Another little nugget of trivia contained within the DVD’s initial minutes is the revelation that Jerry actually worked for the WWE and WCW as a paid consultant… at the same time. While he was working for Vince, Russo called him and offered him the consulting job. “He said I could work with him as a consultant, talk with him over the phone and give him some advice. And I said, ‘Boy, that sounds like a good job,’ so Eric [Bischoff] hired me.”

But Jarrett was only a consultant; it was Bischoff and Russo that made the big, final decisions. Turns out it might have been a good idea for them to have paid a wee bit more attention to Jarrett. Jarrett said that things in WCW were too complicated and just needed to be simplified. The trick, he said, was truly motivating the wrestlers and actually giving them a reason to care. This wasn’t being done in WCW in 2000, he recalled, calling the fledging company “mismanaged from top to bottom.”

Intriguingly enough, Jerry Jarrett actually tried to buy WCW when it was for sale. Talking with some financial advisers, Jarrett cobbled together a business plan and put in a bid for an incredible $70 million. Vince McMahon, the eventual owner of WCW, bought it for a sum that is widely thought to be around $5 million. We know what happened after that, but what would have happened had Jarrett actually been able to buy the company? What would his battle plan have been?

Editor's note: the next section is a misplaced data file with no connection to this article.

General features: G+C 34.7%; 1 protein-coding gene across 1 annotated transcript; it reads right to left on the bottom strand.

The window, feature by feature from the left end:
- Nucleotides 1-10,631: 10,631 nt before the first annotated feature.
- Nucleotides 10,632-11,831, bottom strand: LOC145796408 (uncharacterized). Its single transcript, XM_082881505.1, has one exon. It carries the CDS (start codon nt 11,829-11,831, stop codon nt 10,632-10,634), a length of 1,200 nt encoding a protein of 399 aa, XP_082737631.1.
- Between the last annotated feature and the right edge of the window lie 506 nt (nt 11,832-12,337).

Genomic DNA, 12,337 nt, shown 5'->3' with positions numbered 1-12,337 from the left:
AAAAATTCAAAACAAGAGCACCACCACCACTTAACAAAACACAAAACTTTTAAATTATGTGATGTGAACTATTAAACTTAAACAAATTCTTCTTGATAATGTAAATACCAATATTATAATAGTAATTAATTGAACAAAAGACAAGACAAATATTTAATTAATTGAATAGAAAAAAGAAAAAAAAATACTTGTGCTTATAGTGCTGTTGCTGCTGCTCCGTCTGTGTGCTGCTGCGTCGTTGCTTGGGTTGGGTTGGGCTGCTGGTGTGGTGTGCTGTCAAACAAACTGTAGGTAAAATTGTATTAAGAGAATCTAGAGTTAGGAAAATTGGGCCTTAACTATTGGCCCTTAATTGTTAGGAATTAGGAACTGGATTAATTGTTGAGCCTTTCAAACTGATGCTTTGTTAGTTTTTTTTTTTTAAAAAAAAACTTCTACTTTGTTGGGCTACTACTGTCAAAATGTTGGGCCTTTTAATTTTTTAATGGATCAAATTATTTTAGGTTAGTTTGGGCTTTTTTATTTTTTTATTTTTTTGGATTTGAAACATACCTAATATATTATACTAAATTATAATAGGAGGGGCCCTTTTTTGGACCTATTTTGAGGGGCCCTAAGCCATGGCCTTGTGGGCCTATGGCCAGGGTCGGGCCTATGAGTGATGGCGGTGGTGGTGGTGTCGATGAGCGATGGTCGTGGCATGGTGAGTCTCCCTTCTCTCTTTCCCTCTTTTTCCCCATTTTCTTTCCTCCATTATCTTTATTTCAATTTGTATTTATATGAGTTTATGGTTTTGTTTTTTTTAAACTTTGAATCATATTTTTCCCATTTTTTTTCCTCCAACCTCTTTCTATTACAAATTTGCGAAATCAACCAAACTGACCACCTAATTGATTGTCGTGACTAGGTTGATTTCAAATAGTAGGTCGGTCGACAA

His first decision would be to hold a major staff meeting. It was well known back in those early days of the new century that the WWE was poaching stars from WCW. Jarrett had an idea for how to stop the bleeding and, admittedly, it is pretty ingenious even if it is told in a pretty bland way. He also had a suggestion how to motivate the wrestlers, adding, “When you take hope away from a wrestler, you take away his soul.”

After this hypothetical staff meeting, it’s back to basics. To further explain this, Jarrett uses a questionable Sylvester Stallone analogy, which goes something like this: if Apollo Creed had beat the snot out of Rocky in Rocky II, that would have been the end of the movie franchise right there. “[The fans] sure wouldn’t come back to see Rocky III,” he said glibly. The same mindset can be applied to wrestling. “Fans don’t want to be outsmarted,” he said, “they want to be entertained.”

To that end, Jarrett lays out a very specific plan over the course of the next year that would — he believes — take WCW from death’s door to dominating the WWE. And he does it not by creating a lot of convoluted, complicated storylines, he just goes back to basics. “Wrestling is Shakespeare for the illiterate,” he quipped, only half-joking. Fans, he argued, don’t want to think too much when they watch a wrestling show. Jarrett’s plan shows this idea in action, as he trims a roster of 60 to a roster of 30, with some surprising choices. (You won’t, for example, believe who gets a title shot in the first two months in this alternate-WCW reality.) Less surprising is who he selects to be take Sid Vicious’ title off him, since Jarrett decides not to strip current champions of their titles, although he does eliminate a few belts.